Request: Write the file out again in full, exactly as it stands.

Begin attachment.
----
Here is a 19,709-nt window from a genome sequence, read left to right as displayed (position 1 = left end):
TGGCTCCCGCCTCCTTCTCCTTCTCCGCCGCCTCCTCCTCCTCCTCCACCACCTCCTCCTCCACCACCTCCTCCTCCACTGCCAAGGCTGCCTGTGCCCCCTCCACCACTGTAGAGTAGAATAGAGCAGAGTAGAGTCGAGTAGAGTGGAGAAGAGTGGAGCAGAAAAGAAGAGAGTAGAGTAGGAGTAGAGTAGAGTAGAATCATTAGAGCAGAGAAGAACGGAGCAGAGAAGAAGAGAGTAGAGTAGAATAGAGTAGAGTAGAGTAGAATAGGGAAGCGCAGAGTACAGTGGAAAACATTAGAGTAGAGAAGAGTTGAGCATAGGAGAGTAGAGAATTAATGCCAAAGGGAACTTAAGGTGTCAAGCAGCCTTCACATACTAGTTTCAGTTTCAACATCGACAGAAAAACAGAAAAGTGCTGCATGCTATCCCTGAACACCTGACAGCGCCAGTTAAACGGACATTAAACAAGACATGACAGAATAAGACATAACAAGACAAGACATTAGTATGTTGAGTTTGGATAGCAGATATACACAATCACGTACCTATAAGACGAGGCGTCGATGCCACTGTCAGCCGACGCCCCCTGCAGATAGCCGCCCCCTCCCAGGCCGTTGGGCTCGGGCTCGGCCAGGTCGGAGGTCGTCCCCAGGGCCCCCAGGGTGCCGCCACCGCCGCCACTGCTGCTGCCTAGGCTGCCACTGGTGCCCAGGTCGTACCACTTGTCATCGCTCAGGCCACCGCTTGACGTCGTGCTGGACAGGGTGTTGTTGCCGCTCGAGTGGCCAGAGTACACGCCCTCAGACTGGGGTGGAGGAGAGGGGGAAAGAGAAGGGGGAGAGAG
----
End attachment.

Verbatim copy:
Here is a 19,709-nt window from a genome sequence, read left to right as displayed (position 1 = left end):
TGGCTCCCGCCTCCTTCTCCTTCTCCGCCGCCTCCTCCTCCTCCTCCACCACCTCCTCCTCCACCACCTCCTCCTCCACTGCCAAGGCTGCCTGTGCCCCCTCCACCACTGTAGAGTAGAATAGAGCAGAGTAGAGTCGAGTAGAGTGGAGAAGAGTGGAGCAGAAAAGAAGAGAGTAGAGTAGGAGTAGAGTAGAGTAGAATCATTAGAGCAGAGAAGAACGGAGCAGAGAAGAAGAGAGTAGAGTAGAATAGAGTAGAGTAGAGTAGAATAGGGAAGCGCAGAGTACAGTGGAAAACATTAGAGTAGAGAAGAGTTGAGCATAGGAGAGTAGAGAATTAATGCCAAAGGGAACTTAAGGTGTCAAGCAGCCTTCACATACTAGTTTCAGTTTCAACATCGACAGAAAAACAGAAAAGTGCTGCATGCTATCCCTGAACACCTGACAGCGCCAGTTAAACGGACATTAAACAAGACATGACAGAATAAGACATAACAAGACAAGACATTAGTATGTTGAGTTTGGATAGCAGATATACACAATCACGTACCTATAAGACGAGGCGTCGATGCCACTGTCAGCCGACGCCCCCTGCAGATAGCCGCCCCCTCCCAGGCCGTTGGGCTCGGGCTCGGCCAGGTCGGAGGTCGTCCCCAGGGCCCCCAGGGTGCCGCCACCGCCGCCACTGCTGCTGCCTAGGCTGCCACTGGTGCCCAGGTCGTACCACTTGTCATCGCTCAGGCCACCGCTTGACGTCGTGCTGGACAGGGTGTTGTTGCCGCTCGAGTGGCCAGAGTACACGCCCTCAGACTGGGGTGGAGGAGAGGGGGAAAGAGAAGGGGGAGAGAG